As elements of the Fourth Industrial Revolution (4IR) continue to permeate more areas of our lives through global hyperconnectivity, digitisation is shaping the way business is conducted while bringing new developments in industry and changes in how services and products are offered.
Let’s take a look at some of the trends for 2019.
Reskilling for the digital age with closer alignment between educational qualifications and institutions with workplace
In the digital age, the rate of change within the workplace has far outpaced the ability of universities to adapt formal curricula to meet these requirements. As a result, the “non-accredited” online short course arena will be used to fulfill the need for digital skills within the workplace, particularly in areas like cybersecurity and Artificial Intelligence (AI).
Another key area is that of the Internet of Things (IoT) where billions of devices can communicate via sharing and collecting data via internet connectivity – from computers, cellphones, security systems, to home appliances which can be programmed remotely to sensors which alert a driver to adjust tyre pressure or any physical object (natural or man-made) connected to the internet and with an IP address. CVs populated with micro-credentials of these skills and workplace experience will increase in importance.
Formal educational arena
In the formal educational arena, educational institutions will need to align themselves more closely to commerce and industry. Formal educational providers will move to implementing graduate programmes geared towards workplace practicalities. Companies will look to hire graduates who are able to display a combination of formal skills and the ability to apply these skills in the digital world.
Disruption of employment via IoT
Driverless cars, automation being applied to various industries like call centre operators, stockbroking, automated farming operations etc. will result in a complete disruption of the formal employment sectors as we currently understand them. This will lead to a migration of people looking for new skills and new careers. Researchers estimate that within the next 5 years more than half the existing jobs will need reskilling by adopting new technologies and retraining of individuals into new careers.
Consumer data facilitates personalised commercial experiences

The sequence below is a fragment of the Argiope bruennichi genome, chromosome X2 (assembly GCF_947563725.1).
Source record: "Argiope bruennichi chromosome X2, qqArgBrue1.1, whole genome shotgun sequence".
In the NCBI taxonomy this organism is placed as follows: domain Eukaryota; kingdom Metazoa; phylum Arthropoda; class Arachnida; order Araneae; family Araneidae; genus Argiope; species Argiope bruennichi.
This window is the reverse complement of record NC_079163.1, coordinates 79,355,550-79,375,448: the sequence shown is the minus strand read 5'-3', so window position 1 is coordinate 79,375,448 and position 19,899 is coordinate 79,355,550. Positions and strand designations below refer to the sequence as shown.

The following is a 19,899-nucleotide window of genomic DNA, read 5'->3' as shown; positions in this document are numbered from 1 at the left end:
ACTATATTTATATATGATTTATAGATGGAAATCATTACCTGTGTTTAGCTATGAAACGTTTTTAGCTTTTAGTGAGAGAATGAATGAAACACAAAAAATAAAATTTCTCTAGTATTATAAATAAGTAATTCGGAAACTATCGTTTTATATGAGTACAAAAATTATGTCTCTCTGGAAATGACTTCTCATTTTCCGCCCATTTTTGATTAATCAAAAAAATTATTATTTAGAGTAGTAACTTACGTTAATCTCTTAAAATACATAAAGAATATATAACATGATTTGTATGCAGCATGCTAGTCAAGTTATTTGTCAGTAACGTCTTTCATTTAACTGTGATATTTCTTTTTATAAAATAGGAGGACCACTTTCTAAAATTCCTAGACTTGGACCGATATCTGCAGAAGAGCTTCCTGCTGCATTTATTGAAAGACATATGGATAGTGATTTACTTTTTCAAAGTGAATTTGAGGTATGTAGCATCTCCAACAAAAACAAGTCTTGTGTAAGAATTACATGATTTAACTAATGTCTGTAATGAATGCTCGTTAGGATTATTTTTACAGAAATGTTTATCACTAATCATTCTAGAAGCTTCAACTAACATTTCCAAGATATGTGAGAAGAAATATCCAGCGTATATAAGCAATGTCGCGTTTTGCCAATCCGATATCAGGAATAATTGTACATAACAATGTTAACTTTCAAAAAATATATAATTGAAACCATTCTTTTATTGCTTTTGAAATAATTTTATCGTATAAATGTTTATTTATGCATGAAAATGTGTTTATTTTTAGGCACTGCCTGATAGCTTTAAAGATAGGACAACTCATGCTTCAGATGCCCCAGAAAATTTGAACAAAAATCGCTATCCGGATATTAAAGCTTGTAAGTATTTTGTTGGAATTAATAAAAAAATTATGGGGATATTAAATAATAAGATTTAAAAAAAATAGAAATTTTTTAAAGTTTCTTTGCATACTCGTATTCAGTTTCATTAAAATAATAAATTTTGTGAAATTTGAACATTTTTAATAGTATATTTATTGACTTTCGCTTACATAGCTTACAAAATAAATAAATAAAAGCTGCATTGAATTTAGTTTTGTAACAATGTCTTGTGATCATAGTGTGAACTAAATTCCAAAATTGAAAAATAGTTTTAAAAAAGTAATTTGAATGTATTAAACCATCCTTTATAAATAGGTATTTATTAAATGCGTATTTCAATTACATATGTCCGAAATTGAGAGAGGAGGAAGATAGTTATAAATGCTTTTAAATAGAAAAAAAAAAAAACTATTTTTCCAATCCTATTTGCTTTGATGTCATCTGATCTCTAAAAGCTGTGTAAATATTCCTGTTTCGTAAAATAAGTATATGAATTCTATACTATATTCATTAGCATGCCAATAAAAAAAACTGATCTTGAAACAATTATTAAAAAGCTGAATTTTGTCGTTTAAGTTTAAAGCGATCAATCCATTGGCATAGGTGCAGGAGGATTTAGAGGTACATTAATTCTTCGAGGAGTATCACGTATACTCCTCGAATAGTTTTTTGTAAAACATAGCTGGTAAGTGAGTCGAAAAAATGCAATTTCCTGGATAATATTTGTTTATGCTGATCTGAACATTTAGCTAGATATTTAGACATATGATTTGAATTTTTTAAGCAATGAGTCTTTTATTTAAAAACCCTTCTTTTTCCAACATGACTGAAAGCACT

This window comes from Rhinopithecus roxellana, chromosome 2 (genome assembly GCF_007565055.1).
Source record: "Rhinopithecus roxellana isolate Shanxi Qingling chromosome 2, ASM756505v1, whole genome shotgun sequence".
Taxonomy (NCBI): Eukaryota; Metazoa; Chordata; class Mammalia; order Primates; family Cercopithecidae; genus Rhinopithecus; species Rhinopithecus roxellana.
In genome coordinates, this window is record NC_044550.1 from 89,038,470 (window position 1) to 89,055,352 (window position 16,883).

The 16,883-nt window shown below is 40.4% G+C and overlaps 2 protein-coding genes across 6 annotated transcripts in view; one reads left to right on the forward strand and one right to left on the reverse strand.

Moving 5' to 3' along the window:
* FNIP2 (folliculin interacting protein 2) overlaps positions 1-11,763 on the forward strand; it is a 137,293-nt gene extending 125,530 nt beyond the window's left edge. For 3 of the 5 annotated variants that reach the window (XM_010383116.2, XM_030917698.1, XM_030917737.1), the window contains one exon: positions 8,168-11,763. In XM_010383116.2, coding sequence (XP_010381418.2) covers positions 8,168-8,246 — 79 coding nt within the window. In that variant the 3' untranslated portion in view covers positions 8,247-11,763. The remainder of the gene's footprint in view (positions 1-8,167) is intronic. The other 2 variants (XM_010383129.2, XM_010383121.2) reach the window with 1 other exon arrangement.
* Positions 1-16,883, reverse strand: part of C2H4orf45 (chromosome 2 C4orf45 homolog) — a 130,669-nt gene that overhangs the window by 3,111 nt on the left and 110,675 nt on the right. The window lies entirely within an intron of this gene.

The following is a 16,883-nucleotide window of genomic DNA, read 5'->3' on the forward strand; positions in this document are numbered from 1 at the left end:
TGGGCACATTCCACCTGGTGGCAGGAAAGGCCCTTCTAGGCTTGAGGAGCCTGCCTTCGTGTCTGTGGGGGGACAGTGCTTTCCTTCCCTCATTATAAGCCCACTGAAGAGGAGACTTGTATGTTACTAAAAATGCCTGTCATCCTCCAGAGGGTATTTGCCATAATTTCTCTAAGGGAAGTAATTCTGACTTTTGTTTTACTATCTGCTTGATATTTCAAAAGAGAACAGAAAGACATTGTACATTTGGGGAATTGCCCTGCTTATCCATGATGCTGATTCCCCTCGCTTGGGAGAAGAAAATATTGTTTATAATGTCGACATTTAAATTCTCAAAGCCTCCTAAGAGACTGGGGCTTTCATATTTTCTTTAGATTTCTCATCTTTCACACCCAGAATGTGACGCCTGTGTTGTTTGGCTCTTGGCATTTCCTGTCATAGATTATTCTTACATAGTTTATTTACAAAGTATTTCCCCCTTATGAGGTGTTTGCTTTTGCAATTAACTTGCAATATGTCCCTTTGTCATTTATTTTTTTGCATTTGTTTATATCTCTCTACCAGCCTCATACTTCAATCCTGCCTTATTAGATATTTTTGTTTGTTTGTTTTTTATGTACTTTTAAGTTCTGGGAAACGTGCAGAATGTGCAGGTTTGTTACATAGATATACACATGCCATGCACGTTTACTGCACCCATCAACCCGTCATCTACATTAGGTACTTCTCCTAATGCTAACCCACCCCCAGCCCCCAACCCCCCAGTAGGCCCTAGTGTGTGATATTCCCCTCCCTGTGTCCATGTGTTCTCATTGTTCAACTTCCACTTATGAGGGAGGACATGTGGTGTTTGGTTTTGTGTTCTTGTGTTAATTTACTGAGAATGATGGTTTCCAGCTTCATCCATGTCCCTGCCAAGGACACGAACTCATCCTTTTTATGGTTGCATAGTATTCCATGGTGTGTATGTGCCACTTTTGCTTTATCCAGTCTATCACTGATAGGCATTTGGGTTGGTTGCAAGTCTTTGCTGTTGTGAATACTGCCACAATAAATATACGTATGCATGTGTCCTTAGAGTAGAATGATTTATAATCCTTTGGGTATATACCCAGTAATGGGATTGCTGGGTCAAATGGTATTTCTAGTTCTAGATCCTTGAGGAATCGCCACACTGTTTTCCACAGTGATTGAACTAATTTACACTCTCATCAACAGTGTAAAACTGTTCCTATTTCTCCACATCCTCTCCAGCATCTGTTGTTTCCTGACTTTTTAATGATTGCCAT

Greater emphasis on personalising commercial initiatives based on big data analysis of consumer data integrated from multiple sources. Consumer choice has expanded significantly due to online suppliers who are able to supply products irrespective of geographical limitations, coupled with ability of the consumer to research products and features in an online mode. As a result, personalisation of products and services will become a greater differentiator in the supply chain.
Disruption of traditional banking
Digital banking options will continue to disrupt the traditional banking arena with multiple players offering personalised banking solutions, from cell phone companies through to social media giants offering mobile banking applications and multiple payment gateways.
Increased importance of cybersecurity to prevent fraud and abuse of data as the world gets more connected and ability to hack systems for financial gain becomes more prevalent. Cybersecurity will become a key consideration when developing new systems so that it’s an intrinsic part of a company rather than an after-thought in response to a particular cyber threat.
We are living in exciting times where digitisation is opening up new opportunities for growth and development with an emphasis on a big data-derived customised experience which drives service.
One thing’s for sure and that is whatever happens, digitisation is going to be at the core. The year promises to bring new innovations as more people take advantage of digitisation and the 4IR.
Hold onto your seats. It’s going to be an exciting ride.